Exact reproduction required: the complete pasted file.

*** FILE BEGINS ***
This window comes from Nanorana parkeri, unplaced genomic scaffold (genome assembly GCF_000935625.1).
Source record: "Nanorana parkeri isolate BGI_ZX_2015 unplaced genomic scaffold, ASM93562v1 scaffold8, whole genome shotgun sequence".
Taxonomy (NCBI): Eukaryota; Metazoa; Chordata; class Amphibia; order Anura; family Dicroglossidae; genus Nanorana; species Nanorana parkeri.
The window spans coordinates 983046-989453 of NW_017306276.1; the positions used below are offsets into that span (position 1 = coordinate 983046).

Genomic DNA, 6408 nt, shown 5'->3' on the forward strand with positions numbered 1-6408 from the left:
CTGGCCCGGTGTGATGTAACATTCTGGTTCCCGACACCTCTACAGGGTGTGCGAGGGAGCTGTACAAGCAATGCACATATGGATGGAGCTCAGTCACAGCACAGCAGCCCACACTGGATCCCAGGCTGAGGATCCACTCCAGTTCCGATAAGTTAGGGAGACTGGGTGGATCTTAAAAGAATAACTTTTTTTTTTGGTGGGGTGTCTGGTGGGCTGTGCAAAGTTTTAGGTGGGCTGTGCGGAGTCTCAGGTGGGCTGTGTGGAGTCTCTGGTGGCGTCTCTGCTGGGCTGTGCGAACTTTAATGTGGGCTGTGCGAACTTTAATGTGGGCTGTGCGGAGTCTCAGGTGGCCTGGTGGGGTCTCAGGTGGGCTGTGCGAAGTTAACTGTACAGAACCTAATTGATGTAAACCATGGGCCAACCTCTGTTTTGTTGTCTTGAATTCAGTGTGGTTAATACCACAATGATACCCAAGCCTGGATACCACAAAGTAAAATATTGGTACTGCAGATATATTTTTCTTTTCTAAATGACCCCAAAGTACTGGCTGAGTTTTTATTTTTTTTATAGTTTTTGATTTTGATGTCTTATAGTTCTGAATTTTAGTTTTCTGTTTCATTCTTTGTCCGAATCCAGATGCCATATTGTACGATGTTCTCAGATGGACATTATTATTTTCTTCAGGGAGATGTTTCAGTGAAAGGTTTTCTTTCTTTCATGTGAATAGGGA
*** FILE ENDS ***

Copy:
This window comes from Nanorana parkeri, unplaced genomic scaffold (genome assembly GCF_000935625.1).
Source record: "Nanorana parkeri isolate BGI_ZX_2015 unplaced genomic scaffold, ASM93562v1 scaffold8, whole genome shotgun sequence".
Taxonomy (NCBI): Eukaryota; Metazoa; Chordata; class Amphibia; order Anura; family Dicroglossidae; genus Nanorana; species Nanorana parkeri.
The window spans coordinates 983046-989453 of NW_017306276.1; the positions used below are offsets into that span (position 1 = coordinate 983046).

Genomic DNA, 6408 nt, shown 5'->3' on the forward strand with positions numbered 1-6408 from the left:
CTGGCCCGGTGTGATGTAACATTCTGGTTCCCGACACCTCTACAGGGTGTGCGAGGGAGCTGTACAAGCAATGCACATATGGATGGAGCTCAGTCACAGCACAGCAGCCCACACTGGATCCCAGGCTGAGGATCCACTCCAGTTCCGATAAGTTAGGGAGACTGGGTGGATCTTAAAAGAATAACTTTTTTTTTTGGTGGGGTGTCTGGTGGGCTGTGCAAAGTTTTAGGTGGGCTGTGCGGAGTCTCAGGTGGGCTGTGTGGAGTCTCTGGTGGCGTCTCTGCTGGGCTGTGCGAACTTTAATGTGGGCTGTGCGAACTTTAATGTGGGCTGTGCGGAGTCTCAGGTGGCCTGGTGGGGTCTCAGGTGGGCTGTGCGAAGTTAACTGTACAGAACCTAATTGATGTAAACCATGGGCCAACCTCTGTTTTGTTGTCTTGAATTCAGTGTGGTTAATACCACAATGATACCCAAGCCTGGATACCACAAAGTAAAATATTGGTACTGCAGATATATTTTTCTTTTCTAAATGACCCCAAAGTACTGGCTGAGTTTTTATTTTTTTTATAGTTTTTGATTTTGATGTCTTATAGTTCTGAATTTTAGTTTTCTGTTTCATTCTTTGTCCGAATCCAGATGCCATATTGTACGATGTTCTCAGATGGACATTATTATTTTCTTCAGGGAGATGTTTCAGTGAAAGGTTTTCTTTCTTTCATGTGAATAGGGA